The Minister of Justice, Dolores Delgado, has expressed her firm support for the work she is doing Eurojust during a visit to its facilities in The Hague.
Delgado, who has been the coordinating prosecutor of the fight against terrorism in Spain, has reiterated the important role that Eurojust has to play in this area and has underlined the fact that our country is one of the seven that support the Registry against Terrorism (CRT) that will be created in The Hague.
During this trip, the minister also visited the headquarters of the International Criminal Court and has underlined its work to fight impunity for the most atrocious crimes.
Delgado has emphasized the key position of Eurojust as a central node in the fight against cross-border crime, compatible with the fact that Member States of the European Union can continue to have their own judicial systems. The minister has indicated that the role of Eurojust is vital to guarantee security in the European Union and maintain, at the same time, open borders. Delgado also highlighted the work carried out by this body coordinating cooperation with the countries of North Africa through Euromed and has referred to the need to combat together the arms and drug trafficking, human trafficking and cybercrime.
The president of Eurojust, Ladislav Hamran, thanked Minister Delgado for his support. "We know that we can always count on Spain as a key partner in the fight against cross-border crime," said Hamran, who emphasized that "the fight against terrorism and other forms of crime, such as trafficking in human beings, smuggling and trafficking in arms and drugs, is also of vital importance for the good and continuous cooperation we have with the judiciary and the Spanish authorities. "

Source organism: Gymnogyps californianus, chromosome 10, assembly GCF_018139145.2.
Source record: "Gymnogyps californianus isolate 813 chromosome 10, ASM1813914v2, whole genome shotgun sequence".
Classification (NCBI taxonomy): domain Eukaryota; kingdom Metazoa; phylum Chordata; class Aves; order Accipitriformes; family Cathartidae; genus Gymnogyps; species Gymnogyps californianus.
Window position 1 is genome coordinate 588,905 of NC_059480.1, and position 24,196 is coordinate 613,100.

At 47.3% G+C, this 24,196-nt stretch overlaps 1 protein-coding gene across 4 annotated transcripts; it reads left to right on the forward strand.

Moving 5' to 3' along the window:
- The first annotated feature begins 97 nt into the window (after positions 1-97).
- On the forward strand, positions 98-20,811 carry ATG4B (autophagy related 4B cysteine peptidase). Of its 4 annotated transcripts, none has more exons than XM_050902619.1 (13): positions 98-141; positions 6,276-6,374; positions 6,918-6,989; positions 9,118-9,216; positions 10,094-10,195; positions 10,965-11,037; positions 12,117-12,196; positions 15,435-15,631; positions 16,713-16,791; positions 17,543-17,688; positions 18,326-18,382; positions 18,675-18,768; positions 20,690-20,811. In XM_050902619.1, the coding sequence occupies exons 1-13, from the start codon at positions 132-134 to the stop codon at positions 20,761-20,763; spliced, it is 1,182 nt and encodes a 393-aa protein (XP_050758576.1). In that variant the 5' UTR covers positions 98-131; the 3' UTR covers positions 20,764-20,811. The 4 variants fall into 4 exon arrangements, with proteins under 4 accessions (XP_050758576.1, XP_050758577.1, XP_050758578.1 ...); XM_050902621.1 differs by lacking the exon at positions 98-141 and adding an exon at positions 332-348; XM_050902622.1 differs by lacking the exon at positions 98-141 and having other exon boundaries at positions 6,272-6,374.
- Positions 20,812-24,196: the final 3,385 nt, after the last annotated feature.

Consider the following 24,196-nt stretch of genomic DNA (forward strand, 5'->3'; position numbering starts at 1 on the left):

During her stay at the Eurojust headquarters, Dolores Delgado met with the members of the College of National Commissioners, the President of the Anti-Terrorist Team, Frédéric Baab, and Francisco Jiménez Villarejo, national member of Spain at Eurojust, who presented him with the memory of activities developed by the Spanish office in 2018. Of the more than 6,600 cases handled by Eurojust last year, a total of 517 were processed by the Spanish delegation.
Eurojust is an organism of the European Union created in 2002 with the aim of supporting and reinforcing the coordination and cooperation between the national authorities of the Member States in the face of the most serious forms of cross-border crime in the EU.
In The Hague, the minister has also visited the headquarters of the International Criminal Court, where she has met with its president, Chile Eboe-Osuji; the deputy prosecutor, James Stewart; and the court clerk, Peter Lewis. The purpose of this meeting is to deepen our country's good relations with the Court, of which Spain is a firm defender for its work in the fight against impunity for the most serious crimes. During the meeting, the great challenges faced by the Court today, such as the one that involves deepening its leadership and improving the effectiveness and efficiency of its judicial processes, have been addressed.
Created on the initiative of the UN, the International Criminal Court entered into force in 2002. It is the first permanent international tribunal to try those responsible for crimes against humanity, genocide, war crimes and aggression.